However, note 18 (CPAA) has potentially misrepresented the related party transaction: "CPA Australia Ltd has provided a non-current interest free loan to CPA Australia Advice Pty Ltd of $5,594,000".

Note 10 and 15(i) (CPAA Advice) explain the difference between gross proceeds ($8,444) and fair value reported ($5,594) reduces the carrying value of the liability (since it is a long term interest free loan) and books the difference as an equity contribution ($2,850). This equity contribution is not the same as the historical capital invested and disappears from sight during the consolidation process of the CPAA accounts.

They should make it clear in the CPA Australia Account the gross value of the loan at risk.

Furthermore, Note 7 (CPAA Advice) and Note 11 (CPAA) regarding the intangibles reconciliation do not seem to match up inferring that the additions to intangibles in CPAA Advice are related party transactions. This was not disclosed in Note 12 (CPAA Advice) related party transactions.
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Re: CPA Australia Advice Pty Ltd

Post by nakedadmin » Thu Jun 15, 2017 8:52 am

You're right. It's a bit of accounting trickery. They loaned about $8.4m then discounted it to a market value of about $5.6m at an interest rate of 5%.

So in CPAA Advice books they Dr the loan Cr equity to bring the loan to market value

In the CPA Australia books they Cr the loan. What gets the Dr, must be an expense. But then they eliminate that on consolidation.
GenYCPA wrote:
Thu Jun 15, 2017 4:14 am
However, note 18 (CPAA) has potentially misrepresented the related party transaction: "CPA Australia Ltd has provided a non-current interest free loan to CPA Australia Advice Pty Ltd of $5,594,000".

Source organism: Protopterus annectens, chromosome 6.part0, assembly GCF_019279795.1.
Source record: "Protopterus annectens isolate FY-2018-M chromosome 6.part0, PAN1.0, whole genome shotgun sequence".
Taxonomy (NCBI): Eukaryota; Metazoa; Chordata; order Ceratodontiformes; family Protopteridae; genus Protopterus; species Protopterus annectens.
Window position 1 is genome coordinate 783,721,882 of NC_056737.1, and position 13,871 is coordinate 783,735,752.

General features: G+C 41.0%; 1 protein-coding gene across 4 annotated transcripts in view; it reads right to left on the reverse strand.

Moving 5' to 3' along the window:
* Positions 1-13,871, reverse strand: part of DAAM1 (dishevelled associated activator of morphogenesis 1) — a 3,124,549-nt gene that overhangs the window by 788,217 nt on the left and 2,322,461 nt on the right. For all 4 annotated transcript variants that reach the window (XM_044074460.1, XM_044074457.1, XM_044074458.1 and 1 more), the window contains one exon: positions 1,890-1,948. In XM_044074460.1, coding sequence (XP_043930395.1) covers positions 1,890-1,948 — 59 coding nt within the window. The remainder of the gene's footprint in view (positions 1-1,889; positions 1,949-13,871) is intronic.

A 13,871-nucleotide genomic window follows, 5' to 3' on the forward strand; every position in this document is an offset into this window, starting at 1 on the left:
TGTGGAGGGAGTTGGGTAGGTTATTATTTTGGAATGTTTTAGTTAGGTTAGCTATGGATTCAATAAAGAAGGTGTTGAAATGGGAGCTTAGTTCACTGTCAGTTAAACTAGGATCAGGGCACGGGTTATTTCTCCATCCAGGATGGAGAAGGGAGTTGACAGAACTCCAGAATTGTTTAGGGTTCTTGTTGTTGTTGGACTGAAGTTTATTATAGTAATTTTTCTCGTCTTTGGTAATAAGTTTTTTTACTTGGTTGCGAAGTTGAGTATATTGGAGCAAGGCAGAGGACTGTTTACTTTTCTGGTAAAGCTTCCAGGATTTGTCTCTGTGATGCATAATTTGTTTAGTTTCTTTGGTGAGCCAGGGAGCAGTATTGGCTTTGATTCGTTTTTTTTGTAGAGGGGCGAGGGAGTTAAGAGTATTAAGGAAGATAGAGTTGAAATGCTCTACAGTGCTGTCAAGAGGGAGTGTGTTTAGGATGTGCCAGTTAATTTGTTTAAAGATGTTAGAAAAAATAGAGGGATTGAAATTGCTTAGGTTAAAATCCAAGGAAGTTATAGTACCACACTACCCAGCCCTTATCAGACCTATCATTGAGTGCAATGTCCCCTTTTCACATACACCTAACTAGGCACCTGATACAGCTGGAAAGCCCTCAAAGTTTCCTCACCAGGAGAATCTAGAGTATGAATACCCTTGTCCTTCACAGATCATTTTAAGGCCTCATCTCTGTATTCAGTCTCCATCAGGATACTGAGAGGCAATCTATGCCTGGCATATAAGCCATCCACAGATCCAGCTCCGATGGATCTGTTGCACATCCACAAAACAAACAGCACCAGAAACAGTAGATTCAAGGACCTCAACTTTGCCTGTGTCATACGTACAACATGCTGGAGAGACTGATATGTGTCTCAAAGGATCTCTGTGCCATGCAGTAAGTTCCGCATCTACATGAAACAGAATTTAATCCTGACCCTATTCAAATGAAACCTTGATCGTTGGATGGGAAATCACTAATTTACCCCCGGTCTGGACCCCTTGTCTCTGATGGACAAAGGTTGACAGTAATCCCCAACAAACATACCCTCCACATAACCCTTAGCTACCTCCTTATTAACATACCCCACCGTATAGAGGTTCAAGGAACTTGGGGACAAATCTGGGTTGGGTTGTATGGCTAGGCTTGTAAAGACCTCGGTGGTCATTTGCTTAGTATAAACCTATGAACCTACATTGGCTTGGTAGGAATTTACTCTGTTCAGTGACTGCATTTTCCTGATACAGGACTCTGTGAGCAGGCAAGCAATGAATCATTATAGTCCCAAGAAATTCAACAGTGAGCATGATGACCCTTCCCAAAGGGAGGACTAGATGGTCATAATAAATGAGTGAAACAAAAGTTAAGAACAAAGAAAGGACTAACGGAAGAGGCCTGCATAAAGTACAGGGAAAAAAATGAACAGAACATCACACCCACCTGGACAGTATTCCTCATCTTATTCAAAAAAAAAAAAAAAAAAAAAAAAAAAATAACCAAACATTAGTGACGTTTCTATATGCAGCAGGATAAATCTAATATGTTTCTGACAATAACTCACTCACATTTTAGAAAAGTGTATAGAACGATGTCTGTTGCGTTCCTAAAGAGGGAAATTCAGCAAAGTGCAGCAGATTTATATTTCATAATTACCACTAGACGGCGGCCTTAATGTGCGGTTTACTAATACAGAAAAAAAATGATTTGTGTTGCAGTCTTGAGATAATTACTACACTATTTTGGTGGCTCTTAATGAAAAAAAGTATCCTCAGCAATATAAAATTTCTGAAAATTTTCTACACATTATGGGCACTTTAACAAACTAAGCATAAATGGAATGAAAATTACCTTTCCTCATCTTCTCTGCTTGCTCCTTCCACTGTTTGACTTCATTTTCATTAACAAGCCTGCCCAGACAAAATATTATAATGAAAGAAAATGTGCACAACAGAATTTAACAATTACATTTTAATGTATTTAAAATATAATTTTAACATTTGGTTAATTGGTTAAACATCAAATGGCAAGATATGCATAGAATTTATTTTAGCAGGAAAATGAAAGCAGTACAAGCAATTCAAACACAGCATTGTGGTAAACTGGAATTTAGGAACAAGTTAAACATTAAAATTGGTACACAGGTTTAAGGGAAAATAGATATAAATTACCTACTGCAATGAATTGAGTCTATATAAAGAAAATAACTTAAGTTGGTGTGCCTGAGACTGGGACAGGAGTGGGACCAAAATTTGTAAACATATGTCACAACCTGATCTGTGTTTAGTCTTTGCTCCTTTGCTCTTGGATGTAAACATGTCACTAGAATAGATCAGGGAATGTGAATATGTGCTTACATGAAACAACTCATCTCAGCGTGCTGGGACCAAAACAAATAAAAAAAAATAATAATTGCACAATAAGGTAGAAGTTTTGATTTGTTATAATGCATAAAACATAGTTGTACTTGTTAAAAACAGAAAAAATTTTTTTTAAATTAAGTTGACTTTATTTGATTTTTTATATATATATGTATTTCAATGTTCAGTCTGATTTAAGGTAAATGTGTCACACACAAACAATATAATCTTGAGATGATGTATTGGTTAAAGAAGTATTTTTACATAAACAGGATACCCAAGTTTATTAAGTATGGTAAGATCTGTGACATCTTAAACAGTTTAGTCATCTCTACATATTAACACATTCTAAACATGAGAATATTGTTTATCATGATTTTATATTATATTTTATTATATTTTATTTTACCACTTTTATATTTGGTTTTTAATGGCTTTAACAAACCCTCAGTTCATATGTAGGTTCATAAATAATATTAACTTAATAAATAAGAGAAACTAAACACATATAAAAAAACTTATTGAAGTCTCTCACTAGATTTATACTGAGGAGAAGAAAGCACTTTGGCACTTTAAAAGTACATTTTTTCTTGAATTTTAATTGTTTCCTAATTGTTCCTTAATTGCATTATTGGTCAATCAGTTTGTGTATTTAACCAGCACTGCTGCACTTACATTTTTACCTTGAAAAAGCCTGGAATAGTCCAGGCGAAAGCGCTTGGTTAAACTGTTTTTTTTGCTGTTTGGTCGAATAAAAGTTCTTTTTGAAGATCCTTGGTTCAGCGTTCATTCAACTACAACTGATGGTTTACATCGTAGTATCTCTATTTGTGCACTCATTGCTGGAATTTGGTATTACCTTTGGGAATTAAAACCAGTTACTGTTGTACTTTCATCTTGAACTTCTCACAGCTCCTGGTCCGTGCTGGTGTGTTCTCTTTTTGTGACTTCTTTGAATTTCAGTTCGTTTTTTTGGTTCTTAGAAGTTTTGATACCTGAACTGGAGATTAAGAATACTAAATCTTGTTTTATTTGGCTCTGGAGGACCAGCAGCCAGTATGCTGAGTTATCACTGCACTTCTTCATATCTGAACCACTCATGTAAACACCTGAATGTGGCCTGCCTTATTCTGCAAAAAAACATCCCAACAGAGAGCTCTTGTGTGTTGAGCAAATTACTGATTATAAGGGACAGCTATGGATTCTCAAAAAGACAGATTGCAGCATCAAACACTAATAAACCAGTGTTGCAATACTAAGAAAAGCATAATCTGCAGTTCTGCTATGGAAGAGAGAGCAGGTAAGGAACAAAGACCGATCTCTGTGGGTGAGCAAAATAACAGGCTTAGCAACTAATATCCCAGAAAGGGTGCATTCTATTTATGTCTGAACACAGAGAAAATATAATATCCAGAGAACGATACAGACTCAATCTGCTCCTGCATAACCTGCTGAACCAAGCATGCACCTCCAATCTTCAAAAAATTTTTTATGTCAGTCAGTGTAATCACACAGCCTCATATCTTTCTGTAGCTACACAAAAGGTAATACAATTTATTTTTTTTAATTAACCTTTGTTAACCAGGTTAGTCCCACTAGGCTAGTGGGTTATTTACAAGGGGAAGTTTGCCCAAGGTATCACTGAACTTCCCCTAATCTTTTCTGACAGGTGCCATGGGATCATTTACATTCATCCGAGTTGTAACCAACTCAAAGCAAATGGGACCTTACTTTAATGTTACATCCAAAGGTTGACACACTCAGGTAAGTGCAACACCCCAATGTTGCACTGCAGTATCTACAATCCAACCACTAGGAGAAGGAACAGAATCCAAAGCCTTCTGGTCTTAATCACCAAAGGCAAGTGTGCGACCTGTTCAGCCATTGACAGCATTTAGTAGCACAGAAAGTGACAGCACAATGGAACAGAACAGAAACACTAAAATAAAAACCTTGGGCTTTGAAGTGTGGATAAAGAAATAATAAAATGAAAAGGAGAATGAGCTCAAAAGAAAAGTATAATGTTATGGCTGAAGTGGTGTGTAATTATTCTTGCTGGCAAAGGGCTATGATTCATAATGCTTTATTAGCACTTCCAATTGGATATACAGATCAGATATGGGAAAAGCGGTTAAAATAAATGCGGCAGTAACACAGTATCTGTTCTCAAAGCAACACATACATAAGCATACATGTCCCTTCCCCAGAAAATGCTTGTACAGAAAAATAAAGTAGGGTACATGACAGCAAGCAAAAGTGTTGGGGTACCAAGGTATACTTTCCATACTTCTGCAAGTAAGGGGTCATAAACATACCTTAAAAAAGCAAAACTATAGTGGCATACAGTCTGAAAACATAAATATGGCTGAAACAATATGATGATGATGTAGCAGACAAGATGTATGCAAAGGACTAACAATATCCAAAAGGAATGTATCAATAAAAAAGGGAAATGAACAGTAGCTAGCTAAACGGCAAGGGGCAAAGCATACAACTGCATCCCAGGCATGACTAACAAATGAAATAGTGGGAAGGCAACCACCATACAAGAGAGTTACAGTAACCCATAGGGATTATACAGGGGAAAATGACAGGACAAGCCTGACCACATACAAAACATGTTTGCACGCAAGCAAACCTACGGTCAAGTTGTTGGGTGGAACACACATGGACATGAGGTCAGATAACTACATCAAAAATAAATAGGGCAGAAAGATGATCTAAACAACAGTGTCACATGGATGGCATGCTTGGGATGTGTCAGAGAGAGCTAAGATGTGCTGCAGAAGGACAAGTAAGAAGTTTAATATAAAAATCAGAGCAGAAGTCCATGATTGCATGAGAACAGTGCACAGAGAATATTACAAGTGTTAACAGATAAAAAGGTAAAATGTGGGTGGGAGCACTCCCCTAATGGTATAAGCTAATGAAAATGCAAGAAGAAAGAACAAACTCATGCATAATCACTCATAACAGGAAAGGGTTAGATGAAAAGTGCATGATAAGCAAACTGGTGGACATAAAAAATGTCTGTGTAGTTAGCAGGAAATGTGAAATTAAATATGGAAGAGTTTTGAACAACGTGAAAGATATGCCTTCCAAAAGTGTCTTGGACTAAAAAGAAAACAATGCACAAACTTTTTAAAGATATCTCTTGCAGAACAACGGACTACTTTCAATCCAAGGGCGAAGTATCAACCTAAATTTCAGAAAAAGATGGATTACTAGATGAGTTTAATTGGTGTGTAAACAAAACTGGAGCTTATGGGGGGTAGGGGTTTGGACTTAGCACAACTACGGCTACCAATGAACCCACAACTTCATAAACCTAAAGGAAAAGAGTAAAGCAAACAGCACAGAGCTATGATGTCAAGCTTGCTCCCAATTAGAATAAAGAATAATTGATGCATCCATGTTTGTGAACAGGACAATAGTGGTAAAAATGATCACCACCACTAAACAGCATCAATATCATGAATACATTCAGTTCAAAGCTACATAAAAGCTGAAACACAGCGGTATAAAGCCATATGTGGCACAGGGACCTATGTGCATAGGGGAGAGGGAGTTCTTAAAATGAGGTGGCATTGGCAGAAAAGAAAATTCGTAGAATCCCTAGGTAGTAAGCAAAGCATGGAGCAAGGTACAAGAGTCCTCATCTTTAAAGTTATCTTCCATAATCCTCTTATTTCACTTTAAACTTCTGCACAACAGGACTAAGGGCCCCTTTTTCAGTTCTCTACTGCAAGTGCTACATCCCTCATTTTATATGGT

I think the above is a misstatement as if it was an "interest free" loan of $5.6m it would be discounted to $4m wouldn't it. In that statement they said it's $5.6m prior to discount.

How to pay $2.8m to a related party and not disclose it by CPA Australia. What a fine example, NOT.
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Brett Stevenson
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Re: CPA Australia Advice Pty Ltd

Post by Brett Stevenson » Thu Jun 15, 2017 10:44 am

I think CPA Australia Advice and CPA Australia provides a classic example of why the current leadership of CPA have failed the accounting profession badly.
However you want to explain the consolidated accounting entries, they certainly point to a fundamental failure of accounting. They have disguised/ hidden/ made opaque (describe it however you wish) a fully owned subsidiary which is clearly in financial strife ($7.4 million loss in 19 months on a revenue of $47,000), has an 'overdraft' from CPA of $20 million (of which $12million has already been drawn down as at time of the annual reports release, and the AGM) yet in CPA Australia annual report they have almost hidden this with a note to say $5,594,000 had been loaned to the subsidiary.

How can we as a professional accounting organisation that purports to uphold integrity and high standards in the marketplace possibly justify such a clear lack of transparency and openness. I would suggest it shows a failure on a number of levels and why the current CPA leadership have failed us badly

1. We know that the current CPA leadership are happy to use minimum disclosure and strict compliance with the law to hide things, so no surprises there. It's just par for the course for them. That's the sort of 'sales talk' accounting that gives the profession an awful name and reputation.

2. It raises questions about the role and obligations of the auditor Deloitte as to how they could approve this, even if it complies with the law/standards. Where compliance with accounting standards misleads and does not provide a true and fair view then they need to take the lead and say so. I suggest Deloitte need to reconsider what their role as an auditor is and to whom they owe an obligation. Is it to please the sales talk of a poor current CPA leadership who wanted to hide the true state of CPA Australia Advice from the members, or is it to the members of the organisation and to the public who give us a professional mandate?
I believe the latter should have prevailed and they have failed badly in that regard.